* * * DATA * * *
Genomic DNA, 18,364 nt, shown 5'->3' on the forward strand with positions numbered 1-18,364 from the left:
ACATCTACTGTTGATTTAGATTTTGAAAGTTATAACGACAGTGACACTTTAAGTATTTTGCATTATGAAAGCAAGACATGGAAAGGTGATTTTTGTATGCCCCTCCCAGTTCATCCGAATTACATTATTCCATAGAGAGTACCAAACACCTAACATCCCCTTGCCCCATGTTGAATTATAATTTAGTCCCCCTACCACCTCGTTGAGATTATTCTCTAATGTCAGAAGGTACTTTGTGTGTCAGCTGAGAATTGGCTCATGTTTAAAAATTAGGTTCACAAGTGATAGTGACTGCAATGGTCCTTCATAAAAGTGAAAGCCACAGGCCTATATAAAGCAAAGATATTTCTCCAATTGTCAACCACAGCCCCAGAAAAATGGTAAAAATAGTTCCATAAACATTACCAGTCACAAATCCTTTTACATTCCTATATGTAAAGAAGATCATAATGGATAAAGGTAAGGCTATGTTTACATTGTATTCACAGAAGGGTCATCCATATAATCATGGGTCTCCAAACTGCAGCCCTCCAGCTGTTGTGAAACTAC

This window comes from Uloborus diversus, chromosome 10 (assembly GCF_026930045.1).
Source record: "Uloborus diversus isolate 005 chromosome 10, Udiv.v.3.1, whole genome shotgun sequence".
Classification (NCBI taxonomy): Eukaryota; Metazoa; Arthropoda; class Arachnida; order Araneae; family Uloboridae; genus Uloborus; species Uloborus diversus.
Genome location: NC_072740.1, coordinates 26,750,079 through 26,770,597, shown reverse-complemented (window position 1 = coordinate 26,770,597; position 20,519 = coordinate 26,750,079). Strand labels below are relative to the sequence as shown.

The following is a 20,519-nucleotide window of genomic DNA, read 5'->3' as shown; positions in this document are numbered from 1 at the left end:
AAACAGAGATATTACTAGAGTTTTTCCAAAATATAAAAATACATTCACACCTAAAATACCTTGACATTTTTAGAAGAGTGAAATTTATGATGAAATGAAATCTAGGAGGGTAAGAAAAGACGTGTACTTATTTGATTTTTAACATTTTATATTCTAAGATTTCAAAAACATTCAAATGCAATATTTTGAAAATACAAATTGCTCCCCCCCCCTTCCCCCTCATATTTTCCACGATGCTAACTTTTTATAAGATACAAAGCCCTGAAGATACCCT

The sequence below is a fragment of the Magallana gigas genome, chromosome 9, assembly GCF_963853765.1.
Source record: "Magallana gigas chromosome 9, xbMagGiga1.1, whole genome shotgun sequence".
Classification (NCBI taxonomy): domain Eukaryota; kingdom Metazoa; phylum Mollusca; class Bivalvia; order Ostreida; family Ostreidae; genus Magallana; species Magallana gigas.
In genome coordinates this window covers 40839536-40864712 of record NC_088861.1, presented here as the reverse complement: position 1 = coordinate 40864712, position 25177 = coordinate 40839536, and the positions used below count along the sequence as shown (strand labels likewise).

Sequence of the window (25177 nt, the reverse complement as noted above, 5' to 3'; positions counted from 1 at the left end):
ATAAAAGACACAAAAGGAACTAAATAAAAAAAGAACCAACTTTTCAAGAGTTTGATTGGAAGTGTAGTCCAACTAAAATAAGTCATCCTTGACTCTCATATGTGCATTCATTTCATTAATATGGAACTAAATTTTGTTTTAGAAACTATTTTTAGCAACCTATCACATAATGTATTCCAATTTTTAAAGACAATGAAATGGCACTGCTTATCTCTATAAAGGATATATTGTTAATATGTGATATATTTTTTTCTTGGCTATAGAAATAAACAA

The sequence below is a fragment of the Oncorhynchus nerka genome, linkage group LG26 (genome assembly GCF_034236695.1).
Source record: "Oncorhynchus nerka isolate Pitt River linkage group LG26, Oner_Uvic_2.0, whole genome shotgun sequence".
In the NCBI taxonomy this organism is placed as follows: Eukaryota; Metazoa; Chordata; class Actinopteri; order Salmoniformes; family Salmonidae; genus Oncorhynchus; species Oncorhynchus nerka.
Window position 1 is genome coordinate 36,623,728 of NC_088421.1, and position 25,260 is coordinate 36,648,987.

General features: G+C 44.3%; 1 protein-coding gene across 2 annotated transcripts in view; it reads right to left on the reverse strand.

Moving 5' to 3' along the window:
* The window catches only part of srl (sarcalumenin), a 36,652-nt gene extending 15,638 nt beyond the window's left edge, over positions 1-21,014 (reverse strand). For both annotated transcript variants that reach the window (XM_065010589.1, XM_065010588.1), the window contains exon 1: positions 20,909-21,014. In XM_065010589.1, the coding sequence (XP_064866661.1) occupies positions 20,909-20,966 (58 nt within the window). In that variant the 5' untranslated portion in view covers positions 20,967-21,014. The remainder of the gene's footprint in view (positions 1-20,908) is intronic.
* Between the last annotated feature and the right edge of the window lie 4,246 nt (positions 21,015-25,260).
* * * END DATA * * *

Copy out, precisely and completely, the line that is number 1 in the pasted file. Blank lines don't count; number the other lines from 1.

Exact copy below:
Genomic DNA, 18,364 nt, shown 5'->3' on the forward strand with positions numbered 1-18,364 from the left: